Punk rock and Islam are not a common dichotomy, so when I received an invite to attend a screening of the documentary Taqwacor: The Birth of Punk Islam at the East End Film Festival last Thursday, I was very intrigued indeed. I mean its not everyday that you get to have a peek at what makes the Islamo-punk subculture tick.
This 80 minute Canadian-production directed by Omar Majeed is a long overdue look at how the underground Arab street music scene is evolving far from the media spotlight. For too long now, young Muslim men have only been associated with be-speckled chemistry students gone wrong carrying a massive kebab on their shoulders.
Inspired by Michael Muhammed Knight’s 2003 fictional novel “The Taquacores” in which he imagines a community of Muslim radicals such as Mohawked Sufis, riot grrrls in burquas, Indonesian skaters, Sudanese rude boys and gay Muslims, the subculture it has inspired has since become a very real and multi-faceted underground phenomenon.
The Tour Bus
Punk bands such as the all-girl Secret Trial featuring a Pakistani lesbian from Vancouver, Al-Thawra who pound heavy metal beats into Arabic drone, and the Pakistani punkers central to the film’s denouement, Boston’s The Komina’s ('The bastards' in Urdu), have all gained a loyal following in the US.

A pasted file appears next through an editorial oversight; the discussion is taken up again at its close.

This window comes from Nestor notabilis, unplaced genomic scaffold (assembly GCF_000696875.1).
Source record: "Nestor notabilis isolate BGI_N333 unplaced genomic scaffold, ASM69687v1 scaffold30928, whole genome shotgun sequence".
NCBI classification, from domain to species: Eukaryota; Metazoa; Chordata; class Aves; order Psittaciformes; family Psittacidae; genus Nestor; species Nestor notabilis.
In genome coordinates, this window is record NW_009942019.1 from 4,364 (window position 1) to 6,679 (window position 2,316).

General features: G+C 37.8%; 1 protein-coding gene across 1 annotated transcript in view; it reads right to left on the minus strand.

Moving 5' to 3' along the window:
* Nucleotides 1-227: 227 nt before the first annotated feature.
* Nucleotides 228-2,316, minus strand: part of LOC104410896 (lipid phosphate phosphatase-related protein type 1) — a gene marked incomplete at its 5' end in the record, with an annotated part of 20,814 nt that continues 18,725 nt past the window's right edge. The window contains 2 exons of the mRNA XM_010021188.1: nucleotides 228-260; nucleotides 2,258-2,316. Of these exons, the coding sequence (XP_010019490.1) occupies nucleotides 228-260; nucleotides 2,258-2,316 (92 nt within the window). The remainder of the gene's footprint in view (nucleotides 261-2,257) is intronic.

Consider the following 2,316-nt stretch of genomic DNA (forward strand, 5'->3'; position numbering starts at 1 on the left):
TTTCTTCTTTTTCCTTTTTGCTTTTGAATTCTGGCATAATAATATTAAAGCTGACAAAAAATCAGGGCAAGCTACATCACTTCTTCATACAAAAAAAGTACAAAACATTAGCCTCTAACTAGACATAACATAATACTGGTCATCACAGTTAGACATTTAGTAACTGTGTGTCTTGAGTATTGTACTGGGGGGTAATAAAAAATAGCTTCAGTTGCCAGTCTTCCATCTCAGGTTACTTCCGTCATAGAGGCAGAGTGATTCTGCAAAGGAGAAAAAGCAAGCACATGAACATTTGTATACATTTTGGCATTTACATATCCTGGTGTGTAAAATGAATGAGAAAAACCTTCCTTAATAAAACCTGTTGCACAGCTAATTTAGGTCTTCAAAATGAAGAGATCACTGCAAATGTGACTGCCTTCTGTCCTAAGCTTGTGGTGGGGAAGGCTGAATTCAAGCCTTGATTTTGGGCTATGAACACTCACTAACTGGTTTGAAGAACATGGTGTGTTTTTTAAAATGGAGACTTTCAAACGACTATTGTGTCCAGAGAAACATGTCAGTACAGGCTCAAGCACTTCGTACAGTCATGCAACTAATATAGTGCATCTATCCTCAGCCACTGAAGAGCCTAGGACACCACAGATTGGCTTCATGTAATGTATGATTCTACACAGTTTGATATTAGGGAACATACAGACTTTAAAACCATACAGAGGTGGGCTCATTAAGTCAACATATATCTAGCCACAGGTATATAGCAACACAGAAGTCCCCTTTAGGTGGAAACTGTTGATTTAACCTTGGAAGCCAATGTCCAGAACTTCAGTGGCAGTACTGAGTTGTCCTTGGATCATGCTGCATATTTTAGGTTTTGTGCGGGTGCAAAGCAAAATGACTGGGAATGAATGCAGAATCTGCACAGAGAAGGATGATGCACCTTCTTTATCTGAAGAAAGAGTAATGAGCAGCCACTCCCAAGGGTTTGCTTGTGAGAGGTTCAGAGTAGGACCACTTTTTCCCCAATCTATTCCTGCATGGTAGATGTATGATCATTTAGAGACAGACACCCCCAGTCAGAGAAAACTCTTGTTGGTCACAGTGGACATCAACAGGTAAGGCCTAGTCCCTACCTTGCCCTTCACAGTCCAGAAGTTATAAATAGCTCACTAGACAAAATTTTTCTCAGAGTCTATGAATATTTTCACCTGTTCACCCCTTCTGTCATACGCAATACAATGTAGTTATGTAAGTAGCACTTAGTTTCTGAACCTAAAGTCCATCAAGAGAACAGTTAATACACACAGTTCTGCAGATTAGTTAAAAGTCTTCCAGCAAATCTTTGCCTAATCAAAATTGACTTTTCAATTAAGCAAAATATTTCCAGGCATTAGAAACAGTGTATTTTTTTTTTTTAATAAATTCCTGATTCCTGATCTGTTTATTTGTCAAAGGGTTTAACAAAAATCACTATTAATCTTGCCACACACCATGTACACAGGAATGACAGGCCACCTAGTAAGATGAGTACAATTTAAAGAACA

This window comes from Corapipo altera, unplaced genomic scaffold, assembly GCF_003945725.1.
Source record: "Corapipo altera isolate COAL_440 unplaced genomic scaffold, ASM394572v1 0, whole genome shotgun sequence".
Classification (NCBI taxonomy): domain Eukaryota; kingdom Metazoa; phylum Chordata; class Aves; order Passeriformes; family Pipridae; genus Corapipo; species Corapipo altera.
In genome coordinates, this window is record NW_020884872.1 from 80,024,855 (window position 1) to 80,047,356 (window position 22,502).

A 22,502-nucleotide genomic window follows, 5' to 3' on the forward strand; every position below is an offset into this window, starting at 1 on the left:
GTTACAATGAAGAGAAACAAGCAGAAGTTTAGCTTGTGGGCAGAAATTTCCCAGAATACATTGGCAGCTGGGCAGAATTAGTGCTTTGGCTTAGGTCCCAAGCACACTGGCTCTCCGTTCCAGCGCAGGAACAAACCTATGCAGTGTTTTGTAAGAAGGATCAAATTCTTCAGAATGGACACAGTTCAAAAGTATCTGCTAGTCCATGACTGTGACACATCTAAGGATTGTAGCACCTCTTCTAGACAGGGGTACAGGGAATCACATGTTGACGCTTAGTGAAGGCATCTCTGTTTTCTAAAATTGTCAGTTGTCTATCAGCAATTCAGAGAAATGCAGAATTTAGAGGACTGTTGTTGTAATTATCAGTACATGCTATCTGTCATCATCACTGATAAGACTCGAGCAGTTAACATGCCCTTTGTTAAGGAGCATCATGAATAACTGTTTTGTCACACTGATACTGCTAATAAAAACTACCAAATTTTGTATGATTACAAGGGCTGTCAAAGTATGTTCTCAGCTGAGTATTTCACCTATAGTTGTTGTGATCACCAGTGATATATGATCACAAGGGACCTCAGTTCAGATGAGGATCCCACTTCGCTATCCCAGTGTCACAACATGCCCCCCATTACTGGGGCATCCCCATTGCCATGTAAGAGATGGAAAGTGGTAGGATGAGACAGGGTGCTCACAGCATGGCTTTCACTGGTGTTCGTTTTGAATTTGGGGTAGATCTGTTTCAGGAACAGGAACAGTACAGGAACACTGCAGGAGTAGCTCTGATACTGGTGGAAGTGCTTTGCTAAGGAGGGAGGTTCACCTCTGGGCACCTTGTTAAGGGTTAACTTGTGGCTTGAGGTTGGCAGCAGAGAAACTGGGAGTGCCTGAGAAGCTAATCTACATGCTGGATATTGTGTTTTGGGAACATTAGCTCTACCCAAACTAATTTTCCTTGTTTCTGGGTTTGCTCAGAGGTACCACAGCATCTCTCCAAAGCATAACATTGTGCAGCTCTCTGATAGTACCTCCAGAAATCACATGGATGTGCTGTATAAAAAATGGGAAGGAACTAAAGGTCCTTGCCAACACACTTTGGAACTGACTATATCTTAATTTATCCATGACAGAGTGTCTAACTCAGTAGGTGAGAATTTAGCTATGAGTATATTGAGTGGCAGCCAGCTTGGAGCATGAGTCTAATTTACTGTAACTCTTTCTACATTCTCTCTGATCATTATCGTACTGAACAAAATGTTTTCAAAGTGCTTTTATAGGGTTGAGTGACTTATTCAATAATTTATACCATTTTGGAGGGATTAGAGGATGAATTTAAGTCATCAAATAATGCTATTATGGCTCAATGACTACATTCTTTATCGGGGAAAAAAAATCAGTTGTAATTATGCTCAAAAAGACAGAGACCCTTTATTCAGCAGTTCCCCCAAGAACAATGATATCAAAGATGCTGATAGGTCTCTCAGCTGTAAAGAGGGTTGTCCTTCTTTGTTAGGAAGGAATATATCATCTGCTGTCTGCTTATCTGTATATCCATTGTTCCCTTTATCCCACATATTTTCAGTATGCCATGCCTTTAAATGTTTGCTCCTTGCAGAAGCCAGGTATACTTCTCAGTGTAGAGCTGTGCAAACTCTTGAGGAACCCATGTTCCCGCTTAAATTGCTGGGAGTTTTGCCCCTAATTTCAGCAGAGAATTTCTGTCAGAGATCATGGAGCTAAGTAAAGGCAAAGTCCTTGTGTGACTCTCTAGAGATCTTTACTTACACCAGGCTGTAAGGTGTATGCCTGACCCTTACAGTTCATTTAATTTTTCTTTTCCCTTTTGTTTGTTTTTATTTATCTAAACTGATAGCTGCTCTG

The movement presents itself as being against Muslim traditionalists in their own communities and against the clichés forced upon them from the outside “we’re giving the finger to both sides,” says one Taqwacore. “Fuck you and fuck you.”
One of the funniest moments in the documentary is when The Kominas thrash out a song about Guantanamo Bay at the largest Muslim gathering in North America, in front of bemused muslim conservatives and young giggling hijabi girls, who appeared to take a shining to the beatles on crack-style band.
The police were called in to remove them from the stage, and in true rock’n’roll fashion, the Pakistani guitarist started smashing his guitar on the pavement whilst ironically chanting “music is ha ram(un-holy)."
The film then travels with the band to Pakistan, where members of the first Taqwacore band, The Kominas, bring punk to the streets of Lahore.
The Komina's Album Cover: Controversial to say the least! it made a Boston Globe critic’s Top 10 list for 2008.
My favourite soundbite of the film is “Saying 'I want to fuck you during Ramadan' is as punk rock as you can get.”
The screening was then followed by a zeitgeist-style panel discussion chaired by UK filmmaker Hammad Khan, attended by none other than the producer of Infidel, an extremely self-assured, eloquent and intelligent lady who reiterated the role of humour in building cultural bridges and combat people's perception of young western Muslims.
Interestingly, whilst the panel discussion centred around how film and music can be used as means of confronting and dealing with race, faith and identity in a post post-9/11 and 7.7 era, the audience wanted to focus the discussions on the punk rock element of the film, comparing the movement to the 70's and early 80's punk rock scene which was all about rebelling against the mainstream and being anti-establishment. Interestingly, the q&a session from the audience ended up being about who knew about punk rock or defended punk rock the best, which goes to show that the movement is still alive in people's minds all these generations later.